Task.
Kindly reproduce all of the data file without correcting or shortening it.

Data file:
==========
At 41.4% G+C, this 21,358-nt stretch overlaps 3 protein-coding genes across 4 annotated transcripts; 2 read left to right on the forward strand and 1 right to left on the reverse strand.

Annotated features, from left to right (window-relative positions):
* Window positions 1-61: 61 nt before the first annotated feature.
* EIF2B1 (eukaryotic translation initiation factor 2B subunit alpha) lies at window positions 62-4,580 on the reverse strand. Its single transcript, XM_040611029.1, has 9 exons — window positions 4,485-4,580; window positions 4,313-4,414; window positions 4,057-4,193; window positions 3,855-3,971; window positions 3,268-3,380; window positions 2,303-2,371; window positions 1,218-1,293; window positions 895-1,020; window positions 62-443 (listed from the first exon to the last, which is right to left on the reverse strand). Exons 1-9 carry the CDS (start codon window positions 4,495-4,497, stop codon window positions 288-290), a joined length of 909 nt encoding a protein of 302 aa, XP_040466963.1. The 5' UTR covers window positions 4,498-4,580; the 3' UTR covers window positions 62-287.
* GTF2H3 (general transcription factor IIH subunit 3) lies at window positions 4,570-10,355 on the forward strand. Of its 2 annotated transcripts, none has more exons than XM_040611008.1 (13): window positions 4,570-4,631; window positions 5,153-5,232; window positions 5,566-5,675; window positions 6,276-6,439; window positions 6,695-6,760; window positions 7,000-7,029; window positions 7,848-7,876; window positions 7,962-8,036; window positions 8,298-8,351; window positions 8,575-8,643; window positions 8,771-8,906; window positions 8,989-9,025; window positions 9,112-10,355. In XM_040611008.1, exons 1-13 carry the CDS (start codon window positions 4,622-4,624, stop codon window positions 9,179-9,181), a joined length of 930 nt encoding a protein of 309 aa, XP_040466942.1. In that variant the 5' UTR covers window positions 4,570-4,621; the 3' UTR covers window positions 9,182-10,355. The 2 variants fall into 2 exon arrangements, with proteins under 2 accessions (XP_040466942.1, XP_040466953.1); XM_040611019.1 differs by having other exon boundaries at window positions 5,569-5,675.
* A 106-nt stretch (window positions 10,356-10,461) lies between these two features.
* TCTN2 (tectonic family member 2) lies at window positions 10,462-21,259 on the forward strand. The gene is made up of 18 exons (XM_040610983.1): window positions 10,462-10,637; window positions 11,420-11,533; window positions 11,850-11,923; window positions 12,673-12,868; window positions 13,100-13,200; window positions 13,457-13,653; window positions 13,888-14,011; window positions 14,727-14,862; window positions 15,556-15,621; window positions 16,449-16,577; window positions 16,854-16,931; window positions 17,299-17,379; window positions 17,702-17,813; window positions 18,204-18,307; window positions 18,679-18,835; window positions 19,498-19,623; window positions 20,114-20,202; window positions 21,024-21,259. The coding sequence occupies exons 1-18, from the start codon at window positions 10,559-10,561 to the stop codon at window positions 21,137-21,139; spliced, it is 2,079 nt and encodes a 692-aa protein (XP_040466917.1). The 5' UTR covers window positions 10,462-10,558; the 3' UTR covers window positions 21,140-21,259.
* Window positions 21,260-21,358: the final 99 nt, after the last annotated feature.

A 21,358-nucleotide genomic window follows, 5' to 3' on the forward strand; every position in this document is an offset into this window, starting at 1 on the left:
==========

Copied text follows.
At 41.4% G+C, this 21,358-nt stretch overlaps 3 protein-coding genes across 4 annotated transcripts; 2 read left to right on the forward strand and 1 right to left on the reverse strand.

Annotated features, from left to right (window-relative positions):
* Window positions 1-61: 61 nt before the first annotated feature.
* EIF2B1 (eukaryotic translation initiation factor 2B subunit alpha) lies at window positions 62-4,580 on the reverse strand. Its single transcript, XM_040611029.1, has 9 exons — window positions 4,485-4,580; window positions 4,313-4,414; window positions 4,057-4,193; window positions 3,855-3,971; window positions 3,268-3,380; window positions 2,303-2,371; window positions 1,218-1,293; window positions 895-1,020; window positions 62-443 (listed from the first exon to the last, which is right to left on the reverse strand). Exons 1-9 carry the CDS (start codon window positions 4,495-4,497, stop codon window positions 288-290), a joined length of 909 nt encoding a protein of 302 aa, XP_040466963.1. The 5' UTR covers window positions 4,498-4,580; the 3' UTR covers window positions 62-287.
* GTF2H3 (general transcription factor IIH subunit 3) lies at window positions 4,570-10,355 on the forward strand. Of its 2 annotated transcripts, none has more exons than XM_040611008.1 (13): window positions 4,570-4,631; window positions 5,153-5,232; window positions 5,566-5,675; window positions 6,276-6,439; window positions 6,695-6,760; window positions 7,000-7,029; window positions 7,848-7,876; window positions 7,962-8,036; window positions 8,298-8,351; window positions 8,575-8,643; window positions 8,771-8,906; window positions 8,989-9,025; window positions 9,112-10,355. In XM_040611008.1, exons 1-13 carry the CDS (start codon window positions 4,622-4,624, stop codon window positions 9,179-9,181), a joined length of 930 nt encoding a protein of 309 aa, XP_040466942.1. In that variant the 5' UTR covers window positions 4,570-4,621; the 3' UTR covers window positions 9,182-10,355. The 2 variants fall into 2 exon arrangements, with proteins under 2 accessions (XP_040466942.1, XP_040466953.1); XM_040611019.1 differs by having other exon boundaries at window positions 5,569-5,675.
* A 106-nt stretch (window positions 10,356-10,461) lies between these two features.
* TCTN2 (tectonic family member 2) lies at window positions 10,462-21,259 on the forward strand. The gene is made up of 18 exons (XM_040610983.1): window positions 10,462-10,637; window positions 11,420-11,533; window positions 11,850-11,923; window positions 12,673-12,868; window positions 13,100-13,200; window positions 13,457-13,653; window positions 13,888-14,011; window positions 14,727-14,862; window positions 15,556-15,621; window positions 16,449-16,577; window positions 16,854-16,931; window positions 17,299-17,379; window positions 17,702-17,813; window positions 18,204-18,307; window positions 18,679-18,835; window positions 19,498-19,623; window positions 20,114-20,202; window positions 21,024-21,259. The coding sequence occupies exons 1-18, from the start codon at window positions 10,559-10,561 to the stop codon at window positions 21,137-21,139; spliced, it is 2,079 nt and encodes a 692-aa protein (XP_040466917.1). The 5' UTR covers window positions 10,462-10,558; the 3' UTR covers window positions 21,140-21,259.
* Window positions 21,260-21,358: the final 99 nt, after the last annotated feature.

A 21,358-nucleotide genomic window follows, 5' to 3' on the forward strand; every position in this document is an offset into this window, starting at 1 on the left: